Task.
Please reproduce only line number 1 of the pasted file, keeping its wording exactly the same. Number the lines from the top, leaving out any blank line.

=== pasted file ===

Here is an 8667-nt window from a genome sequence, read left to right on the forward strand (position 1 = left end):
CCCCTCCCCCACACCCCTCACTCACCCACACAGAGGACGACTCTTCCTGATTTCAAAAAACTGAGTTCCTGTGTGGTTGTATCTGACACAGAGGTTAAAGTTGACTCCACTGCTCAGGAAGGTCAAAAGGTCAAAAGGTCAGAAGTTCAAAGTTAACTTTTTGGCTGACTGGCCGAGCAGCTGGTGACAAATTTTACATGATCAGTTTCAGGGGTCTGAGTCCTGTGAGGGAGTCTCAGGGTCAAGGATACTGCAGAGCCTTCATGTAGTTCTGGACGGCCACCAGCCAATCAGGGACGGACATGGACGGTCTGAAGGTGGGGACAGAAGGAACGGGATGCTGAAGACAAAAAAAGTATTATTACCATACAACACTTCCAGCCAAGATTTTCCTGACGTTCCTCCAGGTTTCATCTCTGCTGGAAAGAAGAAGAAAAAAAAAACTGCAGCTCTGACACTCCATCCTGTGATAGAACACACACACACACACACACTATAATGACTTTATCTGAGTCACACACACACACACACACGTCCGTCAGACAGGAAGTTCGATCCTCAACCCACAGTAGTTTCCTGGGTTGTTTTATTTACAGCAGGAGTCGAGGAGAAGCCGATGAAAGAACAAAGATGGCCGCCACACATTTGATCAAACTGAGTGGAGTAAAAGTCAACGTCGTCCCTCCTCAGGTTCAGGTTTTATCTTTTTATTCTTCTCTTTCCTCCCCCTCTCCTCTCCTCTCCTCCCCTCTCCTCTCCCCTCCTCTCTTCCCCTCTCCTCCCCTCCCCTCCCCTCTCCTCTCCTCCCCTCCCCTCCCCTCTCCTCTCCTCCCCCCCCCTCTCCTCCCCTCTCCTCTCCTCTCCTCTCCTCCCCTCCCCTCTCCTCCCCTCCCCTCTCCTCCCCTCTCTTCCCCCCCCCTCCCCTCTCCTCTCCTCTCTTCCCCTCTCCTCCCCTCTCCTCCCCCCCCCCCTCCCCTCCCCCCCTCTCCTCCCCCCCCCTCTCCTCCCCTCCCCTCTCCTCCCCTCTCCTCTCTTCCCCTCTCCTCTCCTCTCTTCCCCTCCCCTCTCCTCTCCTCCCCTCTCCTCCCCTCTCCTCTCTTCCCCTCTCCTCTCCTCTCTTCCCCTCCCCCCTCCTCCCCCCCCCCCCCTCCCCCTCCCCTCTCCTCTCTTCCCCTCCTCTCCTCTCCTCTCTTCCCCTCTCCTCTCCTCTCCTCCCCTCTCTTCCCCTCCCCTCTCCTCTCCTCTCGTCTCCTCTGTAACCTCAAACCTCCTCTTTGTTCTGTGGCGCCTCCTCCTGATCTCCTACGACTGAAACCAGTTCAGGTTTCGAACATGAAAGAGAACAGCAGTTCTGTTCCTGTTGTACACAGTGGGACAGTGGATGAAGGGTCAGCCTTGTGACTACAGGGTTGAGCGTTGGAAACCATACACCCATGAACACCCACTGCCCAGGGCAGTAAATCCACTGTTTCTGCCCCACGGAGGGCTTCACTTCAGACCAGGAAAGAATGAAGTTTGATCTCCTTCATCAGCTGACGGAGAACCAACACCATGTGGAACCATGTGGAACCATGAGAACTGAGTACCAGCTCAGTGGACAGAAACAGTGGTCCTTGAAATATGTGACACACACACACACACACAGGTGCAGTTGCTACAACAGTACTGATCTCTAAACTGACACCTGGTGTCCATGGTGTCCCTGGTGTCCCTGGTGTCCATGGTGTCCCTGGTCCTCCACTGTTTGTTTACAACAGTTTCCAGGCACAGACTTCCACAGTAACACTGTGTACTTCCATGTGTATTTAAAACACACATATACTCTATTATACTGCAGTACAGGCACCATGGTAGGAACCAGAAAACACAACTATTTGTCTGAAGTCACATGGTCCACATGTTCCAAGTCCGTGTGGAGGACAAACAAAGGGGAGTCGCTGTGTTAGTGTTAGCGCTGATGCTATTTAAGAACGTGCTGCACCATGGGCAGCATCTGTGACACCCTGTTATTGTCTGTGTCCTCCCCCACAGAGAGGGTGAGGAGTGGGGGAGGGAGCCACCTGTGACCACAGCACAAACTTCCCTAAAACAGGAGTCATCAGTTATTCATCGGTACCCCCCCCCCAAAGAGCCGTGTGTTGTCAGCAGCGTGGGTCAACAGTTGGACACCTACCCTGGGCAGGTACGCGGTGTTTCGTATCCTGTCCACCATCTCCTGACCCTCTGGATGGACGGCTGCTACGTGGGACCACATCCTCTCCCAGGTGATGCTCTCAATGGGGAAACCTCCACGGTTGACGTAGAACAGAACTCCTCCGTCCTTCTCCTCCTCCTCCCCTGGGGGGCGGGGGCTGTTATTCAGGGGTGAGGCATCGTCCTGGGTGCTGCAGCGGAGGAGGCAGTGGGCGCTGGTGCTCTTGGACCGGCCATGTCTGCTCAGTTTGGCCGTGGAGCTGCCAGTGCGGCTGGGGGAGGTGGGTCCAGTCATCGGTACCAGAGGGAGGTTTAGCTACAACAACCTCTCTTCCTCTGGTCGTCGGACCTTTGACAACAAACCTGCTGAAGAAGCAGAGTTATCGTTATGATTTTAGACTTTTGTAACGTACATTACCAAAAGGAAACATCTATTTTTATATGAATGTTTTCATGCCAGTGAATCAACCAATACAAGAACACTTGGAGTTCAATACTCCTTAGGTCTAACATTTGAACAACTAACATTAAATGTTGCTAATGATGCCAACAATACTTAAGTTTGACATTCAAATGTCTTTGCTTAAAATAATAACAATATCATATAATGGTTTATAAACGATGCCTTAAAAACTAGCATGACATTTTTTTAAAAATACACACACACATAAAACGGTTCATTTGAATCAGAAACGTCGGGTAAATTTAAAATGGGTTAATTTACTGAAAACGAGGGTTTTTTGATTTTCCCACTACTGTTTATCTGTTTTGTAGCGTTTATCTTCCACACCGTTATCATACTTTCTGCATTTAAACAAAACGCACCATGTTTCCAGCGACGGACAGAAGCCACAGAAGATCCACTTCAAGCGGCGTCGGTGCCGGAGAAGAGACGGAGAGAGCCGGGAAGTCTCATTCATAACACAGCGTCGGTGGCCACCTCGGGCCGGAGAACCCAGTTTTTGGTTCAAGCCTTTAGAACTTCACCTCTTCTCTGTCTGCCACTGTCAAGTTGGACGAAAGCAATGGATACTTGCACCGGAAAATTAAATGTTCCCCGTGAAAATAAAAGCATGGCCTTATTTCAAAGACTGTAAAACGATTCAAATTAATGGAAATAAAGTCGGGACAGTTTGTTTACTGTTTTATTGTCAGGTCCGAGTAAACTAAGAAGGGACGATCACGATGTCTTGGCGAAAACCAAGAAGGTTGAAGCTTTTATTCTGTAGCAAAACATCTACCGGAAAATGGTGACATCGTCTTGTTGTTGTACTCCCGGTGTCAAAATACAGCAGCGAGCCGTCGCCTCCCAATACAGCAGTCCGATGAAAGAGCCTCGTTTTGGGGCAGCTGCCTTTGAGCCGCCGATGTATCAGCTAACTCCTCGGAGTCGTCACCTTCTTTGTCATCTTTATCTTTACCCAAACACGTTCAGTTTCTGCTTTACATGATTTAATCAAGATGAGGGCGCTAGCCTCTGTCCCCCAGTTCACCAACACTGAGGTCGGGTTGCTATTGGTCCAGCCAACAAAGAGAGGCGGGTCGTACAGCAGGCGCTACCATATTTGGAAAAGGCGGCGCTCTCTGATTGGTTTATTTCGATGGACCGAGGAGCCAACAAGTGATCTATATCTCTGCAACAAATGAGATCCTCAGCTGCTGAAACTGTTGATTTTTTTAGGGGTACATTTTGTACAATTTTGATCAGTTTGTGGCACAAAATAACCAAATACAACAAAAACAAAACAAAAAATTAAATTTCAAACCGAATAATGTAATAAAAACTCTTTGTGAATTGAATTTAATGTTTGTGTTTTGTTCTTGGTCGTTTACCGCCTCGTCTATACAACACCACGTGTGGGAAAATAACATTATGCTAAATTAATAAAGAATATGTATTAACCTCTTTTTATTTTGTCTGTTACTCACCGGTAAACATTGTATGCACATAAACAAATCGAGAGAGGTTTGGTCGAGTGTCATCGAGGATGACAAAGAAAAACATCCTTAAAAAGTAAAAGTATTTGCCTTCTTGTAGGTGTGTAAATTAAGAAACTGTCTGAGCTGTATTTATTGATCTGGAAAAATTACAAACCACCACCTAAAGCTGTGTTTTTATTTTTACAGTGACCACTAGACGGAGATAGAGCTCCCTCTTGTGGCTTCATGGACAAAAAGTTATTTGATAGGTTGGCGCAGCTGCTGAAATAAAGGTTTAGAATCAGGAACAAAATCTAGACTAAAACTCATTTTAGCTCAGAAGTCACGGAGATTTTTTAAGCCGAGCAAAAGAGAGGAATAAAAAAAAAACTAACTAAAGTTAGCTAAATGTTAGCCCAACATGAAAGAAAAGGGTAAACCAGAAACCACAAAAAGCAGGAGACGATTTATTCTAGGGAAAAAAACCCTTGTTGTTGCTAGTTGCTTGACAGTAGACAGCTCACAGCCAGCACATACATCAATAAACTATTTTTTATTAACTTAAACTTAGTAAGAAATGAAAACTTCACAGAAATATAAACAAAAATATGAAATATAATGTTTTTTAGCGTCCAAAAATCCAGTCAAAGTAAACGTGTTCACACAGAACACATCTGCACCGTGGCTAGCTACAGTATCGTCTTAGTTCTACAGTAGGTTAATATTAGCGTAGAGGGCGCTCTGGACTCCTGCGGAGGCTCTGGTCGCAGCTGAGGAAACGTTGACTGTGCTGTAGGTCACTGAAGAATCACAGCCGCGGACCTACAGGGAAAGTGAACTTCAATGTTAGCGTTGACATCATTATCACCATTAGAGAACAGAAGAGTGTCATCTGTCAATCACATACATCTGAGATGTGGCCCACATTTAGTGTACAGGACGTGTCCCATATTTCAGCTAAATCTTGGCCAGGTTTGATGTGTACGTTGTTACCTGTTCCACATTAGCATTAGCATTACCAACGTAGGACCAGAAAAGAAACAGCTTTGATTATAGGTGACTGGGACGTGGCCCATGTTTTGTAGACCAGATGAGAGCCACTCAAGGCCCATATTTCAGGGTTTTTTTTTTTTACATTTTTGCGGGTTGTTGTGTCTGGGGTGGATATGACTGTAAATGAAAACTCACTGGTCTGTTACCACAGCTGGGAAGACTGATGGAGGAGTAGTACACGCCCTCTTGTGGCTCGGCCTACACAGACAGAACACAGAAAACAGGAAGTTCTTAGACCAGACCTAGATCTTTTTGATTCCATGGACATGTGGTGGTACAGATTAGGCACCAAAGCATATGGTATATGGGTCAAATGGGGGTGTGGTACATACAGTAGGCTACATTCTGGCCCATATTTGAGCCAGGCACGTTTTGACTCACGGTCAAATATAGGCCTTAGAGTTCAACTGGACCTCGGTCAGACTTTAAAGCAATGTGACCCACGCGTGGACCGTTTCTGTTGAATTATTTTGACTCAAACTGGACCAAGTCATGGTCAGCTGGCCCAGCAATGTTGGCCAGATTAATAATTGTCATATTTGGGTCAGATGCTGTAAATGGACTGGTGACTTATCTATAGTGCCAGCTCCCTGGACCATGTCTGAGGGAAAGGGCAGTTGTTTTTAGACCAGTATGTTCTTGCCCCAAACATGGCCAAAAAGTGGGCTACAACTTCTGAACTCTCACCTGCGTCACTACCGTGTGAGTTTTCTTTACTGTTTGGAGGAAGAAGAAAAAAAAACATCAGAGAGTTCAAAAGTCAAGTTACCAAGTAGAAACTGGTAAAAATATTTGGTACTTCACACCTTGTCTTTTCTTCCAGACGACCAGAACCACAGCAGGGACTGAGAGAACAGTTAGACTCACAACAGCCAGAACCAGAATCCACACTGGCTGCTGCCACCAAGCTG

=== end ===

Here is an 8667-nt window from a genome sequence, read left to right on the forward strand (position 1 = left end):